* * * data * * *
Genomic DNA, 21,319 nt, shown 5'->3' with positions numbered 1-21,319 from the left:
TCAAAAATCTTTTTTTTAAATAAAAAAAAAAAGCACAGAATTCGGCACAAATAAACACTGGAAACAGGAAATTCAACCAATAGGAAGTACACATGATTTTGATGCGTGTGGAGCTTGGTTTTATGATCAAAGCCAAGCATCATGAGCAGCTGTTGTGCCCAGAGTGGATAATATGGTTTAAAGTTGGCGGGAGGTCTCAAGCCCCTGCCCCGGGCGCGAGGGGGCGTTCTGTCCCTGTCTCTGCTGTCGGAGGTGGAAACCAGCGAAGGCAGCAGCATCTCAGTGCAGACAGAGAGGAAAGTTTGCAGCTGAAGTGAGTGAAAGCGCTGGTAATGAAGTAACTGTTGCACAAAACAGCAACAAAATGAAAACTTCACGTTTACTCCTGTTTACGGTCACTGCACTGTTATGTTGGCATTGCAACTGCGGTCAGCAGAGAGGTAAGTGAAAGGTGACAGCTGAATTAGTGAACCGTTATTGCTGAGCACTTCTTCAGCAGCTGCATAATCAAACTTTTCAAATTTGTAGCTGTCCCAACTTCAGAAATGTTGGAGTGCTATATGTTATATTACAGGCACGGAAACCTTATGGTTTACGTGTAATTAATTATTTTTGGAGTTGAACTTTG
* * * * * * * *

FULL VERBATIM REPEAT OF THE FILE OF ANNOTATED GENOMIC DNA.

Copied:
Genomic DNA, 21,319 nt, shown 5'->3' with positions numbered 1-21,319 from the left:
TCAAAAATCTTTTTTTTAAATAAAAAAAAAAAGCACAGAATTCGGCACAAATAAACACTGGAAACAGGAAATTCAACCAATAGGAAGTACACATGATTTTGATGCGTGTGGAGCTTGGTTTTATGATCAAAGCCAAGCATCATGAGCAGCTGTTGTGCCCAGAGTGGATAATATGGTTTAAAGTTGGCGGGAGGTCTCAAGCCCCTGCCCCGGGCGCGAGGGGGCGTTCTGTCCCTGTCTCTGCTGTCGGAGGTGGAAACCAGCGAAGGCAGCAGCATCTCAGTGCAGACAGAGAGGAAAGTTTGCAGCTGAAGTGAGTGAAAGCGCTGGTAATGAAGTAACTGTTGCACAAAACAGCAACAAAATGAAAACTTCACGTTTACTCCTGTTTACGGTCACTGCACTGTTATGTTGGCATTGCAACTGCGGTCAGCAGAGAGGTAAGTGAAAGGTGACAGCTGAATTAGTGAACCGTTATTGCTGAGCACTTCTTCAGCAGCTGCATAATCAAACTTTTCAAATTTGTAGCTGTCCCAACTTCAGAAATGTTGGAGTGCTATATGTTATATTACAGGCACGGAAACCTTATGGTTTACGTGTAATTAATTATTTTTGGAGTTGAACTTTG